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Homework Help: Applied problem using absolute extrema

  1. Apr 8, 2010 #1
    Hi, I have a problem solving this question, I don't know if I am on the correct track for solving this. Suppose that the sum of the surfaces of a sphere and a cube is constant. Show that the sum of their volumes is smallest when the diameter of the sphere is equal to the length of an edge of the cube.
    Let x = length of an edge of the cube. r= radius of the sphere and V = total volume. S= total surface area. Then, [tex] V=\frac{4}{3} \pi r^3 + x^3 [/tex]
    [tex] S=4\pi r^2 + 6x^2 [/tex] => [tex] x^2=\frac{S-4\pi r^2}{6} [/tex] =>
    [tex] x^6=(\frac{S}{6}-\frac{2}{3} \pi r^2)^3[/tex]
    => [tex] x^3=\sqrt{(\frac{S}{6}-\frac{2}{3} \pi r^2)^3}[/tex]. It follows from this that [tex] V=\frac{4}{3} \pi r^3 + \sqrt{(\frac{S}{6}-\frac{2}{3} \pi r^2)^3}[/tex]. This looks like an unyieldy equation. I have yet to differentiate V w.r.t. r, and put V'(r)=0. Do I expand it using the Binomial Theorem or am I totally wrong in my approach to the question? Thanks for the help.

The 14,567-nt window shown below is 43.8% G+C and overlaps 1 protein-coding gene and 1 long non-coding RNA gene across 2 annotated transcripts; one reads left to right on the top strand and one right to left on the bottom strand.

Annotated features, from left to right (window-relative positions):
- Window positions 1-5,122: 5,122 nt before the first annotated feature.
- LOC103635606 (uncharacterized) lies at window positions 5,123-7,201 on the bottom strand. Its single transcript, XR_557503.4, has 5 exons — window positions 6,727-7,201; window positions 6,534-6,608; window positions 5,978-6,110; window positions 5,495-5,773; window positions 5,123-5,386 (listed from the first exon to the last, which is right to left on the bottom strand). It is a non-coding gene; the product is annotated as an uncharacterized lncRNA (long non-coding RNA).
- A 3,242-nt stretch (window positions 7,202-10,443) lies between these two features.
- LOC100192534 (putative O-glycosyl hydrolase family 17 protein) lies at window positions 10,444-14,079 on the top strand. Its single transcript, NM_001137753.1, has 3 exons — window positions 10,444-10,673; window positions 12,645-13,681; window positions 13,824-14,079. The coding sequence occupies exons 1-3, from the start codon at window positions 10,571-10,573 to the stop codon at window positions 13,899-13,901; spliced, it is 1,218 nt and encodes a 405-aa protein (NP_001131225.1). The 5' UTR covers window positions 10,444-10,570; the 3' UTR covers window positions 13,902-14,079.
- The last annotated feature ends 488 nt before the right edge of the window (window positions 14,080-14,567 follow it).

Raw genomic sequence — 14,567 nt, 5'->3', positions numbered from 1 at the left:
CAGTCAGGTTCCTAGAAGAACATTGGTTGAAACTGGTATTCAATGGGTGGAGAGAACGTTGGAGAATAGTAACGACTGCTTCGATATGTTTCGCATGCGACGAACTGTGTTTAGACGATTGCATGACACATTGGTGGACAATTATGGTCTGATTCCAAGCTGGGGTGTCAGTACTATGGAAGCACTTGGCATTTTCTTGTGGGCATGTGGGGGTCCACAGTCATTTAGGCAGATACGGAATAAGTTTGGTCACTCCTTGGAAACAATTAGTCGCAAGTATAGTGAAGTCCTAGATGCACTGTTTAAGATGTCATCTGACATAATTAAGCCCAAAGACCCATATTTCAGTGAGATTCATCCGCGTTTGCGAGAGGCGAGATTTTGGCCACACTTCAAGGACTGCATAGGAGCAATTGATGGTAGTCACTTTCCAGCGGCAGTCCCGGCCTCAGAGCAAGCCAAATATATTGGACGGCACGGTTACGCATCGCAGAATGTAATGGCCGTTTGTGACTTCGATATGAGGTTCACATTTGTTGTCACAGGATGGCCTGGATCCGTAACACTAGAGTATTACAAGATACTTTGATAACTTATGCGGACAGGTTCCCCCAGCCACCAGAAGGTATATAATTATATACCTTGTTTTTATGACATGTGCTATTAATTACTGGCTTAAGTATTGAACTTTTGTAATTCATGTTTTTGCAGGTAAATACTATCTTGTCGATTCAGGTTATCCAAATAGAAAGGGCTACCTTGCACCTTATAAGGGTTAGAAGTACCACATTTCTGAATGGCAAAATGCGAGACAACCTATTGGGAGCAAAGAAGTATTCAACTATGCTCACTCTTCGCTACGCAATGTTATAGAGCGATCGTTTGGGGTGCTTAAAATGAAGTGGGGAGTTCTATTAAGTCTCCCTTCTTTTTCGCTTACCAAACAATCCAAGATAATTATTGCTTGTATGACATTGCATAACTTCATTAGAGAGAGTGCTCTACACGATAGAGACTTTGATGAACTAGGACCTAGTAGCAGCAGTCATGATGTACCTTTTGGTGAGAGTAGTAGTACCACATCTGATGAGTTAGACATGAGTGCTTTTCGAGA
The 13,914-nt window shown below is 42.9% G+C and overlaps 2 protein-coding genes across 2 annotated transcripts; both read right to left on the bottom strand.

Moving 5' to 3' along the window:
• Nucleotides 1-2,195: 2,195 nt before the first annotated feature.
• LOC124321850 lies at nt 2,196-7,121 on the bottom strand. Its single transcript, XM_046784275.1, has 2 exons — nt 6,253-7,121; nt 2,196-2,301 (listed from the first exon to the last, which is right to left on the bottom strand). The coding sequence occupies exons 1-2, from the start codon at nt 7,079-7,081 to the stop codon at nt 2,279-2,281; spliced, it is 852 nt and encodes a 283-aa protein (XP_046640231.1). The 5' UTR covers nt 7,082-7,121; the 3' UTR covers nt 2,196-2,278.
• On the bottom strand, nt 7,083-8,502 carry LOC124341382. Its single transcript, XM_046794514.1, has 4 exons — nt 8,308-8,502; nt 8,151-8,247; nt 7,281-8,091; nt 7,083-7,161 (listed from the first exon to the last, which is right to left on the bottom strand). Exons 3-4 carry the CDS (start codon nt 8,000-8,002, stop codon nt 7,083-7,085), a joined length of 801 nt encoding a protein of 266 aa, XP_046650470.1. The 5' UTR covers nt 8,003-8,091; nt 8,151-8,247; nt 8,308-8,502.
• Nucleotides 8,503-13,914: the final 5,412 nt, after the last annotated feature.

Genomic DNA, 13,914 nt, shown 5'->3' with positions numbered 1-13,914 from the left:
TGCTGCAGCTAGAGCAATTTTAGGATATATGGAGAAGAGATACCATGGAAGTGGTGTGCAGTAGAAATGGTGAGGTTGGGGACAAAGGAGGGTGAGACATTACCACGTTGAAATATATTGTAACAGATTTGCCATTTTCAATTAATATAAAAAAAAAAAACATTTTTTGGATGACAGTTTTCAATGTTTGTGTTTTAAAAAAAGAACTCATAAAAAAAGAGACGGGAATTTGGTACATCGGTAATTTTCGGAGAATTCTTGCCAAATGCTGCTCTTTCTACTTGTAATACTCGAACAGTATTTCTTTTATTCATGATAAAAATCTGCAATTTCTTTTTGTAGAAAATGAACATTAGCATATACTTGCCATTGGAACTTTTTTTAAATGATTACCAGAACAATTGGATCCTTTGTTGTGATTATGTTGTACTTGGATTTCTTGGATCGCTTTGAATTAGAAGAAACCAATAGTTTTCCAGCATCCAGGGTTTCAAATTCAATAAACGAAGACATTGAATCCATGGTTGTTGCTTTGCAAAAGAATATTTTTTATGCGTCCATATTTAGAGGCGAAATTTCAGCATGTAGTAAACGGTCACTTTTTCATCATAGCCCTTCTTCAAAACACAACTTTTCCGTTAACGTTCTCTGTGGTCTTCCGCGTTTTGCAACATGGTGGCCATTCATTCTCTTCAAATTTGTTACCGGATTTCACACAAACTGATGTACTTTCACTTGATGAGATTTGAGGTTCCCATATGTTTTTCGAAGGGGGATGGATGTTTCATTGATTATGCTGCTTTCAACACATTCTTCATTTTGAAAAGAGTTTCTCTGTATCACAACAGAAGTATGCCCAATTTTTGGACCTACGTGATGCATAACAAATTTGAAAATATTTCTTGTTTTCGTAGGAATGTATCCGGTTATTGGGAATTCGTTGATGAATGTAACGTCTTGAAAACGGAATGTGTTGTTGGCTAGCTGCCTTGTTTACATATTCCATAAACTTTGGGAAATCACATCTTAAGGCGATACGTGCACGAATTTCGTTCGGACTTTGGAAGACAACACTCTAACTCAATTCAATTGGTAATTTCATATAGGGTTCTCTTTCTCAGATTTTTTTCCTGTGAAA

2. jcsd
  3. Apr 9, 2010 #2
    Use implicit differentiation & don't bother to find x in terms of r.
  4. Apr 10, 2010 #3
    Ok, I used implicit differentiation to get [tex] \frac{dV}{dr}=4 \pi r^2 + 3x^2 \frac{dx}{dr} = 0 [/tex] I cannot see anything in the question that tells me the value of dx/dr. So can someone give a hint as to where to go from here. Thanks very much.
  5. Apr 11, 2010 #4


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    Hint: :smile:
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